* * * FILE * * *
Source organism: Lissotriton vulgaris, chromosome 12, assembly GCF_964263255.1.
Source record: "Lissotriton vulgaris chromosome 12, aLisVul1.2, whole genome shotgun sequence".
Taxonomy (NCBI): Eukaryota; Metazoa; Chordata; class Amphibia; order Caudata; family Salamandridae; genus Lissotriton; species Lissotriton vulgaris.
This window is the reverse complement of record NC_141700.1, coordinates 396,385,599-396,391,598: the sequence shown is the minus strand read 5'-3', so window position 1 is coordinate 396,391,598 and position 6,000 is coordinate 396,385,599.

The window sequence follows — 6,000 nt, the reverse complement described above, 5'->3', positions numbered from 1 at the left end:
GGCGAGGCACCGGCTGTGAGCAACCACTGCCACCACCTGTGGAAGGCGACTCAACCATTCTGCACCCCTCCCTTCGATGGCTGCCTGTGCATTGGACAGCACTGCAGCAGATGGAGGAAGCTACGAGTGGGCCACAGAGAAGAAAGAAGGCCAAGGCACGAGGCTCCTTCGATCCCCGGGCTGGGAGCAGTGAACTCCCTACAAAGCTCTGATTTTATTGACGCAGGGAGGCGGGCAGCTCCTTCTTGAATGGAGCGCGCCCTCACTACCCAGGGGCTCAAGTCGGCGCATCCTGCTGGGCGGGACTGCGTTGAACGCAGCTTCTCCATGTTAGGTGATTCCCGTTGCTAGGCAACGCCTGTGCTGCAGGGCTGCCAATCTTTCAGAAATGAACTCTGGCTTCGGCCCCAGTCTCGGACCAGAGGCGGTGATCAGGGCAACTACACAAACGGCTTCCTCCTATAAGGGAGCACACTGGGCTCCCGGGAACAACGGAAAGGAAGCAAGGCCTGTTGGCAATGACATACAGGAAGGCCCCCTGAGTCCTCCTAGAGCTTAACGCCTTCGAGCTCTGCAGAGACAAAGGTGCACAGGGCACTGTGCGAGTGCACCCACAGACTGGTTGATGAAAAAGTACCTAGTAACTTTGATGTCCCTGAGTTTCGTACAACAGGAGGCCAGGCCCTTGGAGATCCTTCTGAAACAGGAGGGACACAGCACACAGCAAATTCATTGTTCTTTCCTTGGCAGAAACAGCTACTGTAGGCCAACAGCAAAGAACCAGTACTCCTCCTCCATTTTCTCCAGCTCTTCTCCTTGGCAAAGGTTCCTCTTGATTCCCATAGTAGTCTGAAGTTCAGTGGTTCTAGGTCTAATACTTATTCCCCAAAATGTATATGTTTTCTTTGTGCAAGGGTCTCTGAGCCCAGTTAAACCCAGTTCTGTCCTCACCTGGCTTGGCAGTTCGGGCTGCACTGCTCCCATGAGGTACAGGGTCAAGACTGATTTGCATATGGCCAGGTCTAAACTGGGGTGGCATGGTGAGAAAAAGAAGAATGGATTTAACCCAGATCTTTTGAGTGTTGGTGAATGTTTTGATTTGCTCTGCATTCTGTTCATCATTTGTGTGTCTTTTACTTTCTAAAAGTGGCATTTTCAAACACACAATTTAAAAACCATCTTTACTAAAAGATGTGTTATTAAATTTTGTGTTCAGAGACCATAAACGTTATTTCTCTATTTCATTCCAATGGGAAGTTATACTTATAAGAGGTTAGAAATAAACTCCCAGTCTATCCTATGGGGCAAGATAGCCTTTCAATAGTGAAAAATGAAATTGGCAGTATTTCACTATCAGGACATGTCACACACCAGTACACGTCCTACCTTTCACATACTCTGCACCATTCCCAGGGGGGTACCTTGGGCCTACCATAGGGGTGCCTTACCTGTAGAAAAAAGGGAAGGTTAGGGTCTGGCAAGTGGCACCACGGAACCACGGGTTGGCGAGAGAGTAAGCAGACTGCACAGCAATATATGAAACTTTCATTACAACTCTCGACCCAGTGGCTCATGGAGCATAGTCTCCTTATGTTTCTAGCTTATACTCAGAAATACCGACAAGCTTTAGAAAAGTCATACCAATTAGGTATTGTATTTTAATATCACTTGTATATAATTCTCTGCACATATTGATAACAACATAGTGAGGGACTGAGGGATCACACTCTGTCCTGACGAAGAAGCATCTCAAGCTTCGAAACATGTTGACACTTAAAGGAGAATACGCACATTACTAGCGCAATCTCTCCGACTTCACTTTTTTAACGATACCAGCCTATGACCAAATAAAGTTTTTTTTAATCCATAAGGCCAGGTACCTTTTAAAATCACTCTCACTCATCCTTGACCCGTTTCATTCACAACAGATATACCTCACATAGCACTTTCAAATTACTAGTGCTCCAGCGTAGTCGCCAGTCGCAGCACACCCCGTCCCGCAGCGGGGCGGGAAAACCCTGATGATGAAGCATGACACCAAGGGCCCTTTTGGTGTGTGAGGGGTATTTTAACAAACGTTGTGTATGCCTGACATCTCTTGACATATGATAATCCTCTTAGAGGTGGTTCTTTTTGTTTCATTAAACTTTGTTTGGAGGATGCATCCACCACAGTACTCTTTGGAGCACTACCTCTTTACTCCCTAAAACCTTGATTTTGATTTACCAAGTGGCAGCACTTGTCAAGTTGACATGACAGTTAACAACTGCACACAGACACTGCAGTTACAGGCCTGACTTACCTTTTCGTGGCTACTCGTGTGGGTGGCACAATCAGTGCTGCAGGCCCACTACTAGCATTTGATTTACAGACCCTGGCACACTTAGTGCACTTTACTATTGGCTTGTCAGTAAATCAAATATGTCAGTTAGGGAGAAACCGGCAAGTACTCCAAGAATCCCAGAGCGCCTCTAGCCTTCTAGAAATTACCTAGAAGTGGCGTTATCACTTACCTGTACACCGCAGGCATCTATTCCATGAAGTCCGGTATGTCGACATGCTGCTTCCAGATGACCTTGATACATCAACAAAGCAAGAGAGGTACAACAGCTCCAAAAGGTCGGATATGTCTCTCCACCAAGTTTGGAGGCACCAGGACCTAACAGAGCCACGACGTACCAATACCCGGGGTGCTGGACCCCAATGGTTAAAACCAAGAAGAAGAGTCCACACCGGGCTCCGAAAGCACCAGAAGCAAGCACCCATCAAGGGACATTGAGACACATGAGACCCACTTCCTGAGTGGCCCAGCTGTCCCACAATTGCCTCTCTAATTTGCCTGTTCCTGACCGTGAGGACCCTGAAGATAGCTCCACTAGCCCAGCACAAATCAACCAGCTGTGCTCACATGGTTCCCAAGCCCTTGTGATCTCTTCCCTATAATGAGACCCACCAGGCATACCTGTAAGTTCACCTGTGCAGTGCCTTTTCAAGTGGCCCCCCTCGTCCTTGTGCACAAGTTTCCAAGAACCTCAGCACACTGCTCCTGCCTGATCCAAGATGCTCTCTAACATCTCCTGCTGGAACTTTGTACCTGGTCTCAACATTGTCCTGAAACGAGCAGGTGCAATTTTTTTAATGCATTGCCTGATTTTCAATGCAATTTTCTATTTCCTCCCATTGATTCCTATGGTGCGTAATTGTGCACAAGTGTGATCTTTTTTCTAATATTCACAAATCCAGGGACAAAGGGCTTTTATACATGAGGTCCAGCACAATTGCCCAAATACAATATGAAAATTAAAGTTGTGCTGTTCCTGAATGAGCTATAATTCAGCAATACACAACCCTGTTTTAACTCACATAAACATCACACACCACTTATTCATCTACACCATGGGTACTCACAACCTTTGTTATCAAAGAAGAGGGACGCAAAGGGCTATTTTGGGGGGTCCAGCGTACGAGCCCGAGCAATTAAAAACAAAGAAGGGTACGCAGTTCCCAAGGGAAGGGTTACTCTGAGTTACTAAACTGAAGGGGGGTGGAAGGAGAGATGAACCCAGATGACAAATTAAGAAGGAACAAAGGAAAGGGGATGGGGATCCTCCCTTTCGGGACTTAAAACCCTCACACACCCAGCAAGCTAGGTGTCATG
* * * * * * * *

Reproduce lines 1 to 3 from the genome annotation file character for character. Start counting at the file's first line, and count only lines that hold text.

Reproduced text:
Source organism: Lissotriton vulgaris, chromosome 12, assembly GCF_964263255.1.
Source record: "Lissotriton vulgaris chromosome 12, aLisVul1.2, whole genome shotgun sequence".
Taxonomy (NCBI): Eukaryota; Metazoa; Chordata; class Amphibia; order Caudata; family Salamandridae; genus Lissotriton; species Lissotriton vulgaris.